Scientists are continuing to campaign against feared cuts to the National Health and Medical Research Council funding in next month's federal budget, amid hopes that the Federal Government may have decided against the $400 million cut.

Media report citing government sources suggested a budget "razor gang" meeting in Canberra on Monday had decided against the cuts.

In a commentary piece for a Medical Journal of Australia publication, 15 leading health economists and researchers told the Federal Government that a threatened $400 million funding cut to the National Health and Medical Research Council would be small compared with the cost to the economy.


Professor Nicholas Graves, from the Queensland University of Technology, said more than 1600 post-doctoral researchers' jobs in clinical medicine, basic science, public health and services could be removed from the research landscape.


"They do work that informs good decision making in health services and find ways of improving health among Australians," he said.


"The economic benefit of this cut is likely to be small because the current net national debt is inconsequential compared to the earning power of the Australian economy."


Professor Graves said that last financial year, $708 million was invested into research by the NHMRC.


He said that since 1998, government spending on the supply of health services had increased 5.4 per cent annually, with expenditures of $107 billion in 2008-09 expected to rise to $226 billion in 2020 if growth remained steady.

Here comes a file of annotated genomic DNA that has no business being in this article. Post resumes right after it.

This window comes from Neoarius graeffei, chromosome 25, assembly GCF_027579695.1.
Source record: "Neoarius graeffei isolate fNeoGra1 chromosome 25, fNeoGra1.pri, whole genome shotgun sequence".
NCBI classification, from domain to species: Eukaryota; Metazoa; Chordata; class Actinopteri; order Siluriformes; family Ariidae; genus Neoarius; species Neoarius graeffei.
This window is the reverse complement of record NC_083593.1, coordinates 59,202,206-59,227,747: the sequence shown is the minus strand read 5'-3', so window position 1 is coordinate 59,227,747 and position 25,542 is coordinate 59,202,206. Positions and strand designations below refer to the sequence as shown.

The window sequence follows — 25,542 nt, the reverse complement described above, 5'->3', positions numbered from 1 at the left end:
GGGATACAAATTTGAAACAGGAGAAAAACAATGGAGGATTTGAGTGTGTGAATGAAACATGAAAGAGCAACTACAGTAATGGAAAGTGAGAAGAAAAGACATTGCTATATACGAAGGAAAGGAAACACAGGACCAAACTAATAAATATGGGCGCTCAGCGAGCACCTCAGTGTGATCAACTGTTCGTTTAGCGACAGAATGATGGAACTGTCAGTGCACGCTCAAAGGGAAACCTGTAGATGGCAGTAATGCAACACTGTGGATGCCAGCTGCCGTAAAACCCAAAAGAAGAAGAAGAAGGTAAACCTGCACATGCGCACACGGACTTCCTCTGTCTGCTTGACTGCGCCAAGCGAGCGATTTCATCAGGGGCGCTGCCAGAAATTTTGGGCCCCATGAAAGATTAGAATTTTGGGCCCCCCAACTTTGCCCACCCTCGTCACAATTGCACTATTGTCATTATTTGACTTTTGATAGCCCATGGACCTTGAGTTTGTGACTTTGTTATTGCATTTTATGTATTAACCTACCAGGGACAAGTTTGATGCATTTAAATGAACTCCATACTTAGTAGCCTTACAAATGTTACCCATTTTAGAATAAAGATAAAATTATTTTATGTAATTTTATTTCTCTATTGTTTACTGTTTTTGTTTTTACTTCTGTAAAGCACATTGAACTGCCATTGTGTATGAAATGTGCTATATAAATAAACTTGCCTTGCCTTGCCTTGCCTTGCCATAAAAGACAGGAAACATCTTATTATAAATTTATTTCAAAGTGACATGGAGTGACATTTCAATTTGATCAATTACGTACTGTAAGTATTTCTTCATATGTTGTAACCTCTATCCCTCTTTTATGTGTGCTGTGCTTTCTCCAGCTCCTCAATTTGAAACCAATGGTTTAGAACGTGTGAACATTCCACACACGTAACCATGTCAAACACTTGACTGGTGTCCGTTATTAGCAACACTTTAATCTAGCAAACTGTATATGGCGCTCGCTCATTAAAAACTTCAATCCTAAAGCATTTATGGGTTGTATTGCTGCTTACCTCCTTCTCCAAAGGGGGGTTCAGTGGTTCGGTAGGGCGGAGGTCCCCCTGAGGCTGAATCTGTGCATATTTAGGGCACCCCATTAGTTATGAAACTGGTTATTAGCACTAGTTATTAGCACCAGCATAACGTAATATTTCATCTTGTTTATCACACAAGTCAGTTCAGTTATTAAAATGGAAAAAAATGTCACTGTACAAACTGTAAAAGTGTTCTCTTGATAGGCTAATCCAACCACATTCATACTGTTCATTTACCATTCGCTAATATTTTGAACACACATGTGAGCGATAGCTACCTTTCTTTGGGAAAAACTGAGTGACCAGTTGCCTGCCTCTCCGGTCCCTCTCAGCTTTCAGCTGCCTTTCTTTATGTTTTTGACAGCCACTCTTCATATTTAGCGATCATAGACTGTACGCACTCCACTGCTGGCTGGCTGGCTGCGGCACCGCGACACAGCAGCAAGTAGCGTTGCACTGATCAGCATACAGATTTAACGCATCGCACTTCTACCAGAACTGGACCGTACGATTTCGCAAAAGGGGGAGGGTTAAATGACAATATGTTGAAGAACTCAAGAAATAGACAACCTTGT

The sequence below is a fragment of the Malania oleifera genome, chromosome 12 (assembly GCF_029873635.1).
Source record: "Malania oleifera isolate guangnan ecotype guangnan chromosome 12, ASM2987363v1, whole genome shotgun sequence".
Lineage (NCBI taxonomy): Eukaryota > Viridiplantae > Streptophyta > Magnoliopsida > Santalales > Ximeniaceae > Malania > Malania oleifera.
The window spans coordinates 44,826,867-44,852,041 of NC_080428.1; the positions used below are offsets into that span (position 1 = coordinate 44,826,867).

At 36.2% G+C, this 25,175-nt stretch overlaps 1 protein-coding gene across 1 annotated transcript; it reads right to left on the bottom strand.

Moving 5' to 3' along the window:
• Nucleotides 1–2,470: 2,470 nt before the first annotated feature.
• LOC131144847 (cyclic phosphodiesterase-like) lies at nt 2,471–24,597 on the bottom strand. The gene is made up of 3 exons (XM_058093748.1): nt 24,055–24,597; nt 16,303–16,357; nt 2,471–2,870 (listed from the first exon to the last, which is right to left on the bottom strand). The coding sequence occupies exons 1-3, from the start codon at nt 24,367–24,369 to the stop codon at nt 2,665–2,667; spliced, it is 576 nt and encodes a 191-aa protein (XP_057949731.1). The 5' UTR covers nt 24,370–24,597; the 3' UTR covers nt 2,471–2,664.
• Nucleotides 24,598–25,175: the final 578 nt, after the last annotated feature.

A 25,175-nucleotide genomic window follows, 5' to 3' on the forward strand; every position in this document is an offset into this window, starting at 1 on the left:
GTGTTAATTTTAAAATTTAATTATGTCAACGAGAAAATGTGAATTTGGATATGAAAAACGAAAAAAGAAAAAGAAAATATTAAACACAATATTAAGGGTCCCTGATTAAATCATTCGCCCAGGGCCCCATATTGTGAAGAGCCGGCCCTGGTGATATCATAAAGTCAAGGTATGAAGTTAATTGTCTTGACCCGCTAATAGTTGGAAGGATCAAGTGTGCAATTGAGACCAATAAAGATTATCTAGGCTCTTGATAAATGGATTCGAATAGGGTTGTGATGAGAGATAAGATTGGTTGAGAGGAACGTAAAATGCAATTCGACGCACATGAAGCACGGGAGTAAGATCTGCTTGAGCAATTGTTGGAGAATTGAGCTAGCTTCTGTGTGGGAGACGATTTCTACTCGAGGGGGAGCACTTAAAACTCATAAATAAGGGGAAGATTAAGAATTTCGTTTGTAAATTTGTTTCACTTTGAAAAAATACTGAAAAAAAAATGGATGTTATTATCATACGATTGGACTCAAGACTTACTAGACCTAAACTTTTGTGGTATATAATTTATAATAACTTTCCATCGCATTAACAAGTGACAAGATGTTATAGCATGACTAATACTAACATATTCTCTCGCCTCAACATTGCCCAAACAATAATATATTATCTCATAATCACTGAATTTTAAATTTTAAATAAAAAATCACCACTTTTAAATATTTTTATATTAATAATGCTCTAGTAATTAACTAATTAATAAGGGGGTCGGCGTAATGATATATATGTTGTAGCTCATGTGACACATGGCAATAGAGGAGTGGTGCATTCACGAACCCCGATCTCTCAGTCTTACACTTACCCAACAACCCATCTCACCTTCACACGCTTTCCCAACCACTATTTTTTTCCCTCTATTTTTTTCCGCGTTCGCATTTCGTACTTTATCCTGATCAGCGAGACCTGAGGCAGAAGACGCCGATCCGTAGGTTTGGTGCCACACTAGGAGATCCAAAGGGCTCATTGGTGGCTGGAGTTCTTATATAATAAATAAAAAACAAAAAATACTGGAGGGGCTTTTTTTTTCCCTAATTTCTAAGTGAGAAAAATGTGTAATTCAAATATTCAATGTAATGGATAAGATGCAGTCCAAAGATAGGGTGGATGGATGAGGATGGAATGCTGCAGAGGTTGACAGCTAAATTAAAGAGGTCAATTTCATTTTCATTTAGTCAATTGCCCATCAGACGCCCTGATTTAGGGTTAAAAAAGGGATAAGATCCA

But if health services spending rose an extra 1 per cent as a result of poor policy decisions, then gross expenditure by 2020 would be $129 billion higher.


"Cutting research funding might cost the Australian economy in higher health expenditures and worse patient outcomes," Professor Graves said. WA health economist Gavin Mooney, one of the signatories, said the loss of research money would discourage local researchers from staying in Australia.


"We're not just talking about losing people who make medical breakthroughs, we're also talking about the people who undertake the research that guides health policy in the country," he said.


"Countries like Canada fund their health research extremely well and protect that funding.


"The impact of cutting funding here could have a serious impact on the university sector's research area."